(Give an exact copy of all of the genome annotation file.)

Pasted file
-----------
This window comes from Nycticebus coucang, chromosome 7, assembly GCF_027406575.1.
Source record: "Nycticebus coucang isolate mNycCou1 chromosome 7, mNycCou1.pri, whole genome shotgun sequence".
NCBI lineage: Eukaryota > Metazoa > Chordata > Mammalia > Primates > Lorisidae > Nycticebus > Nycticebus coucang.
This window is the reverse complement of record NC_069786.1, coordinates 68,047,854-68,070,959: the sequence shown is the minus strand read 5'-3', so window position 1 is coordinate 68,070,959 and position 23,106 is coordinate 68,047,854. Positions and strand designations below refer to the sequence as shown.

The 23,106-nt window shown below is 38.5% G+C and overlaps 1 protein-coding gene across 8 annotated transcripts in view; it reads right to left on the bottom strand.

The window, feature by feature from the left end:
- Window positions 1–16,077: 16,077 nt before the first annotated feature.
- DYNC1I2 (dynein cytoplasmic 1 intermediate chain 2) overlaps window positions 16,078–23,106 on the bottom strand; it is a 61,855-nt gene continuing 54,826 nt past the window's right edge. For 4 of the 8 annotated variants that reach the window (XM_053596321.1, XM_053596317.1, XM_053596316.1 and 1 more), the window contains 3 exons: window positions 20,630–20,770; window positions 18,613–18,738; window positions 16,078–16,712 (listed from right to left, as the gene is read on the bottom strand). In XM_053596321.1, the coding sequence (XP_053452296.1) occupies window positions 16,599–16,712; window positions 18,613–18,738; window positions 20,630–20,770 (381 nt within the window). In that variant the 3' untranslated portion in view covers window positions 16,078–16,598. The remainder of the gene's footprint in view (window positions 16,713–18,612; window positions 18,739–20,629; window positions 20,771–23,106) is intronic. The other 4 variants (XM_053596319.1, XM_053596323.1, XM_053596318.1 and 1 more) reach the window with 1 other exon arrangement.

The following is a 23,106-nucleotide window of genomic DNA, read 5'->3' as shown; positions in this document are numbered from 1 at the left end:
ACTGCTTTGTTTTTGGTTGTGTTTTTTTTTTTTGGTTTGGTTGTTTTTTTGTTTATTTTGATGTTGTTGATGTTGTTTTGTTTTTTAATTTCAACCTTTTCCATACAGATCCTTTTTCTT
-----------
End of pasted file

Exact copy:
This window comes from Nycticebus coucang, chromosome 7, assembly GCF_027406575.1.
Source record: "Nycticebus coucang isolate mNycCou1 chromosome 7, mNycCou1.pri, whole genome shotgun sequence".
NCBI lineage: Eukaryota > Metazoa > Chordata > Mammalia > Primates > Lorisidae > Nycticebus > Nycticebus coucang.
This window is the reverse complement of record NC_069786.1, coordinates 68,047,854-68,070,959: the sequence shown is the minus strand read 5'-3', so window position 1 is coordinate 68,070,959 and position 23,106 is coordinate 68,047,854. Positions and strand designations below refer to the sequence as shown.

The 23,106-nt window shown below is 38.5% G+C and overlaps 1 protein-coding gene across 8 annotated transcripts in view; it reads right to left on the bottom strand.

The window, feature by feature from the left end:
- Window positions 1–16,077: 16,077 nt before the first annotated feature.
- DYNC1I2 (dynein cytoplasmic 1 intermediate chain 2) overlaps window positions 16,078–23,106 on the bottom strand; it is a 61,855-nt gene continuing 54,826 nt past the window's right edge. For 4 of the 8 annotated variants that reach the window (XM_053596321.1, XM_053596317.1, XM_053596316.1 and 1 more), the window contains 3 exons: window positions 20,630–20,770; window positions 18,613–18,738; window positions 16,078–16,712 (listed from right to left, as the gene is read on the bottom strand). In XM_053596321.1, the coding sequence (XP_053452296.1) occupies window positions 16,599–16,712; window positions 18,613–18,738; window positions 20,630–20,770 (381 nt within the window). In that variant the 3' untranslated portion in view covers window positions 16,078–16,598. The remainder of the gene's footprint in view (window positions 16,713–18,612; window positions 18,739–20,629; window positions 20,771–23,106) is intronic. The other 4 variants (XM_053596319.1, XM_053596323.1, XM_053596318.1 and 1 more) reach the window with 1 other exon arrangement.

The following is a 23,106-nucleotide window of genomic DNA, read 5'->3' as shown; positions in this document are numbered from 1 at the left end:
ACTGCTTTGTTTTTGGTTGTGTTTTTTTTTTTTGGTTTGGTTGTTTTTTTGTTTATTTTGATGTTGTTGATGTTGTTTTGTTTTTTAATTTCAACCTTTTCCATACAGATCCTTTTTCTT